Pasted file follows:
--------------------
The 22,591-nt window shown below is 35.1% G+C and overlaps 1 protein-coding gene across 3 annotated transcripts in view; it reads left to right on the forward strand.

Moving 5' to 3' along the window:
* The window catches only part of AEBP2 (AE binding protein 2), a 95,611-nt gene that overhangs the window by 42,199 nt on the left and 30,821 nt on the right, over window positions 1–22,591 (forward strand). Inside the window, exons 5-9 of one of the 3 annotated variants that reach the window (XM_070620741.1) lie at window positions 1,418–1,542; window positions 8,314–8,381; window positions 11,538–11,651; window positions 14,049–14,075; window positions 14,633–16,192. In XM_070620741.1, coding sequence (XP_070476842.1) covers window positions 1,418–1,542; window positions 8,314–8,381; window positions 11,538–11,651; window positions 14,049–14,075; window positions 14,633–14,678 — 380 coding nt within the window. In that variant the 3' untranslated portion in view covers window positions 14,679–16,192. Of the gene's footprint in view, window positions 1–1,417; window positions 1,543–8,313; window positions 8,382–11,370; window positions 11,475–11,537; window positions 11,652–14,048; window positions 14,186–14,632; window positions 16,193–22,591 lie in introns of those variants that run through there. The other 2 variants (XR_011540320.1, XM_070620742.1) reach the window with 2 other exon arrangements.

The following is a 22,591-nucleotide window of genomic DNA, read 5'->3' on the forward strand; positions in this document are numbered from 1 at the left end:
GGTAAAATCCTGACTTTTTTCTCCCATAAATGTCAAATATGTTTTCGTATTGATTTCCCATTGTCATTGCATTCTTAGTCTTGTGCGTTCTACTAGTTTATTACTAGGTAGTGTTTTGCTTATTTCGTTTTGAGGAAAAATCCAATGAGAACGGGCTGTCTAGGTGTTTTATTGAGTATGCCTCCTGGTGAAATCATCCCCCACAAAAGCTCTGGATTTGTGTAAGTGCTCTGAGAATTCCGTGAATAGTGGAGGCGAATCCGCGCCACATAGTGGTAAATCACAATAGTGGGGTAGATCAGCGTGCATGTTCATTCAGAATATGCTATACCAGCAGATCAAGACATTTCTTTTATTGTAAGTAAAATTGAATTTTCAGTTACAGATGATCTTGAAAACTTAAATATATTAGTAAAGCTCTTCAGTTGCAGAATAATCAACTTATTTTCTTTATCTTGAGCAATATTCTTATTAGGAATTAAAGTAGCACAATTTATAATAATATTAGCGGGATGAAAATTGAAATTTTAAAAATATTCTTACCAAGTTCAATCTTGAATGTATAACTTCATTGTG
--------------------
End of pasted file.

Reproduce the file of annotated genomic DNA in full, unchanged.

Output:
The 22,591-nt window shown below is 35.1% G+C and overlaps 1 protein-coding gene across 3 annotated transcripts in view; it reads left to right on the forward strand.

Moving 5' to 3' along the window:
* The window catches only part of AEBP2 (AE binding protein 2), a 95,611-nt gene that overhangs the window by 42,199 nt on the left and 30,821 nt on the right, over window positions 1–22,591 (forward strand). Inside the window, exons 5-9 of one of the 3 annotated variants that reach the window (XM_070620741.1) lie at window positions 1,418–1,542; window positions 8,314–8,381; window positions 11,538–11,651; window positions 14,049–14,075; window positions 14,633–16,192. In XM_070620741.1, coding sequence (XP_070476842.1) covers window positions 1,418–1,542; window positions 8,314–8,381; window positions 11,538–11,651; window positions 14,049–14,075; window positions 14,633–14,678 — 380 coding nt within the window. In that variant the 3' untranslated portion in view covers window positions 14,679–16,192. Of the gene's footprint in view, window positions 1–1,417; window positions 1,543–8,313; window positions 8,382–11,370; window positions 11,475–11,537; window positions 11,652–14,048; window positions 14,186–14,632; window positions 16,193–22,591 lie in introns of those variants that run through there. The other 2 variants (XR_011540320.1, XM_070620742.1) reach the window with 2 other exon arrangements.

The following is a 22,591-nucleotide window of genomic DNA, read 5'->3' on the forward strand; positions in this document are numbered from 1 at the left end:
GGTAAAATCCTGACTTTTTTCTCCCATAAATGTCAAATATGTTTTCGTATTGATTTCCCATTGTCATTGCATTCTTAGTCTTGTGCGTTCTACTAGTTTATTACTAGGTAGTGTTTTGCTTATTTCGTTTTGAGGAAAAATCCAATGAGAACGGGCTGTCTAGGTGTTTTATTGAGTATGCCTCCTGGTGAAATCATCCCCCACAAAAGCTCTGGATTTGTGTAAGTGCTCTGAGAATTCCGTGAATAGTGGAGGCGAATCCGCGCCACATAGTGGTAAATCACAATAGTGGGGTAGATCAGCGTGCATGTTCATTCAGAATATGCTATACCAGCAGATCAAGACATTTCTTTTATTGTAAGTAAAATTGAATTTTCAGTTACAGATGATCTTGAAAACTTAAATATATTAGTAAAGCTCTTCAGTTGCAGAATAATCAACTTATTTTCTTTATCTTGAGCAATATTCTTATTAGGAATTAAAGTAGCACAATTTATAATAATATTAGCGGGATGAAAATTGAAATTTTAAAAATATTCTTACCAAGTTCAATCTTGAATGTATAACTTCATTGTG